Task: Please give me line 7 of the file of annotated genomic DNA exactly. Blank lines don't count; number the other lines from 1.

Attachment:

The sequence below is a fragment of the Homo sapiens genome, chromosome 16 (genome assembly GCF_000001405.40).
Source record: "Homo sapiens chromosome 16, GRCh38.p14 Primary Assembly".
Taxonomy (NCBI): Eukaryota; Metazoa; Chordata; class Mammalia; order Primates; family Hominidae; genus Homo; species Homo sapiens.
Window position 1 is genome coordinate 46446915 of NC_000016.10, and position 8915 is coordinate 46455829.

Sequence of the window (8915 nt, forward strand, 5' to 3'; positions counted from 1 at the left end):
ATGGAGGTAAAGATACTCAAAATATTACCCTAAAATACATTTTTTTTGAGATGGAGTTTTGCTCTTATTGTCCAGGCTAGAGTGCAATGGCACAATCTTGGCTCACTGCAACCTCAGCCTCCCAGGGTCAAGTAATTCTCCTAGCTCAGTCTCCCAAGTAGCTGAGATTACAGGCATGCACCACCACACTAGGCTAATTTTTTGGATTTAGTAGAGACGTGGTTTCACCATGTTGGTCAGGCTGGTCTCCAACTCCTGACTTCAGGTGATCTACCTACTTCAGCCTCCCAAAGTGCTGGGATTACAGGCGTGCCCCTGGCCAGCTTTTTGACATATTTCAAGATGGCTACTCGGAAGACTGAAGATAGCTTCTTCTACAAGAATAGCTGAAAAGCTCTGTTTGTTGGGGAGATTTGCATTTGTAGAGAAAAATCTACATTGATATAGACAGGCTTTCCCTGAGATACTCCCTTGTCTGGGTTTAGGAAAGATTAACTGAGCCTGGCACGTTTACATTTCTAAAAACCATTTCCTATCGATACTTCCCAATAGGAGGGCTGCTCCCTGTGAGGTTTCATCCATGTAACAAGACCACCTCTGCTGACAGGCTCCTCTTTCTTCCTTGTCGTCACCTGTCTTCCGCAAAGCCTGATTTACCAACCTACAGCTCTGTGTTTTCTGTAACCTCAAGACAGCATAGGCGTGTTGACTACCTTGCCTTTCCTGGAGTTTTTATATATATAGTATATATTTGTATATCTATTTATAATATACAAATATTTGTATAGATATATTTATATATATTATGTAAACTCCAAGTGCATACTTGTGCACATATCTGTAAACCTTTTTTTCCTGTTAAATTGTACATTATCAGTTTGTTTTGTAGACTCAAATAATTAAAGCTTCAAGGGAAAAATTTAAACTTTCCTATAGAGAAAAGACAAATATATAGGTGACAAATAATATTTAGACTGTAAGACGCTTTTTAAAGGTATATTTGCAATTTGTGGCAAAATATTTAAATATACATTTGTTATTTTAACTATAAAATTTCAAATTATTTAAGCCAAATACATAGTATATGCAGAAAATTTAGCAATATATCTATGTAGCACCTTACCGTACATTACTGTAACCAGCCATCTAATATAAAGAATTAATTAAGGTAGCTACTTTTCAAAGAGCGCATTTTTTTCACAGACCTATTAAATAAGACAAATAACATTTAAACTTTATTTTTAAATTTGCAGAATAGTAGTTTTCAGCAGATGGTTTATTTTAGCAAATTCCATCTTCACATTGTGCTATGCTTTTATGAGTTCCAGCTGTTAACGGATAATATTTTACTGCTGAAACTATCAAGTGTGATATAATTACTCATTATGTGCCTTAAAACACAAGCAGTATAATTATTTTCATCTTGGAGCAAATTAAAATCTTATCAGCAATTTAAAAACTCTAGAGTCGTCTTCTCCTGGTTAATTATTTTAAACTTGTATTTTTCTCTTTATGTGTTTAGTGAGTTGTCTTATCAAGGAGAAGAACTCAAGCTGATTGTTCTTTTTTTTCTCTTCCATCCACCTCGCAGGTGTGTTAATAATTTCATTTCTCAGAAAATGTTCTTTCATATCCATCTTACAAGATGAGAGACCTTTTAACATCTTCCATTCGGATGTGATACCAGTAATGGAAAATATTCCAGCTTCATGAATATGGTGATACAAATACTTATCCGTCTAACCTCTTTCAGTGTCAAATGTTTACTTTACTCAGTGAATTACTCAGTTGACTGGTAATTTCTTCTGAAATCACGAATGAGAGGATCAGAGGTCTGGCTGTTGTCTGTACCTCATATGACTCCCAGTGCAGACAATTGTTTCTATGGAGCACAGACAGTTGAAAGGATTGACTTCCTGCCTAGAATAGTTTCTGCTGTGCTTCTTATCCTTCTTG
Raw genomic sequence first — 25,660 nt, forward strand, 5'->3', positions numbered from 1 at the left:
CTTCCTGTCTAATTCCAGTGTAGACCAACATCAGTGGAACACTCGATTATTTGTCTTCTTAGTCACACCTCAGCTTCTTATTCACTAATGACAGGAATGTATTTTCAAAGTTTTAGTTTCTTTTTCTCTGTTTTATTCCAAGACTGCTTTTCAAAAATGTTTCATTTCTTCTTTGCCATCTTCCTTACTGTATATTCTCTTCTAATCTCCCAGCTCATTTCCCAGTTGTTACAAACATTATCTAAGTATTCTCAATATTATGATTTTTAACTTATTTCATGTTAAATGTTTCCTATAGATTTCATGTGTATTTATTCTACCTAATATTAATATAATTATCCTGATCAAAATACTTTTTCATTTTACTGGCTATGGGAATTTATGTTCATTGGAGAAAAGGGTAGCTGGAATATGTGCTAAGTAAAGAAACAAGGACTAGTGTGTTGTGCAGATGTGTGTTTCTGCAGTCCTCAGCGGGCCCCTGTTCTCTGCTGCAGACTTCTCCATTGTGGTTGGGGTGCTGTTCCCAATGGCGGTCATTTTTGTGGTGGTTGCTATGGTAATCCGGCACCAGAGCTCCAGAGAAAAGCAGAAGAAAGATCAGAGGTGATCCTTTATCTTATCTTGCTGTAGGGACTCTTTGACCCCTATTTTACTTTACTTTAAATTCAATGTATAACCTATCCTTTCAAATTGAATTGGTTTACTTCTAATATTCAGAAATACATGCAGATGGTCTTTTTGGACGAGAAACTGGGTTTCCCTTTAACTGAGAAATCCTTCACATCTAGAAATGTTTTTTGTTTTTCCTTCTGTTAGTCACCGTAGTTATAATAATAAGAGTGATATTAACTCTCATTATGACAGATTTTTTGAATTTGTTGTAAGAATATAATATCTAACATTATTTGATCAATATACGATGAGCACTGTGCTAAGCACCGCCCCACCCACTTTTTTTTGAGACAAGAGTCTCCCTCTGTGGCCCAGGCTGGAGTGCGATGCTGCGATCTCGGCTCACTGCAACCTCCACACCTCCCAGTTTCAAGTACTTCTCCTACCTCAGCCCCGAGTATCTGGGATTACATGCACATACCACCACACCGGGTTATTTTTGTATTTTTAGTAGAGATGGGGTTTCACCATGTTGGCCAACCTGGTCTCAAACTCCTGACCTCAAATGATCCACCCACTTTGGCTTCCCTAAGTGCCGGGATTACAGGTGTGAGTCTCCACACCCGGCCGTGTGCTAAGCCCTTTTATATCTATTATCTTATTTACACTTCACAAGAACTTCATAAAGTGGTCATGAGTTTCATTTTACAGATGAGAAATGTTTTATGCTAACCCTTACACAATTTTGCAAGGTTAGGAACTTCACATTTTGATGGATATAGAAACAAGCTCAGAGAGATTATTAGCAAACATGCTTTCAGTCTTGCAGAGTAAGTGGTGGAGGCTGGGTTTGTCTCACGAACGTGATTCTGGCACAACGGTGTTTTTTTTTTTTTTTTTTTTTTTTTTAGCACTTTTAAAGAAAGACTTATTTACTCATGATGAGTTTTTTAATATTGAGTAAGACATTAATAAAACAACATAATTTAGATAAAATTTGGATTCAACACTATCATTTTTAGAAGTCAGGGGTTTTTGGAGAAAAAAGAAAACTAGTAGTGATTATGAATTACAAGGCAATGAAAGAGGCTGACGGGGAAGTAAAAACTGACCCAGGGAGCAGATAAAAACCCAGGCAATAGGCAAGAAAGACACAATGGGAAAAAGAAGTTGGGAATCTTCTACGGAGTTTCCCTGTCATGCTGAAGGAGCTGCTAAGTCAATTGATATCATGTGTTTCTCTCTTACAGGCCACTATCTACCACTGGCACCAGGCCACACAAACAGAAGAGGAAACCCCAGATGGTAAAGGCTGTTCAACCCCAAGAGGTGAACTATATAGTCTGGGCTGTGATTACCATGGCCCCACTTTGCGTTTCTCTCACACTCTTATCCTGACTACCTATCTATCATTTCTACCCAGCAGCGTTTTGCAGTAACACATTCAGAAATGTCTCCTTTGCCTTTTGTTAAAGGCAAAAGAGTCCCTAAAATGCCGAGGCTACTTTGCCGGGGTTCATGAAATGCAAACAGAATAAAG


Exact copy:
Raw genomic sequence first — 25,660 nt, forward strand, 5'->3', positions numbered from 1 at the left: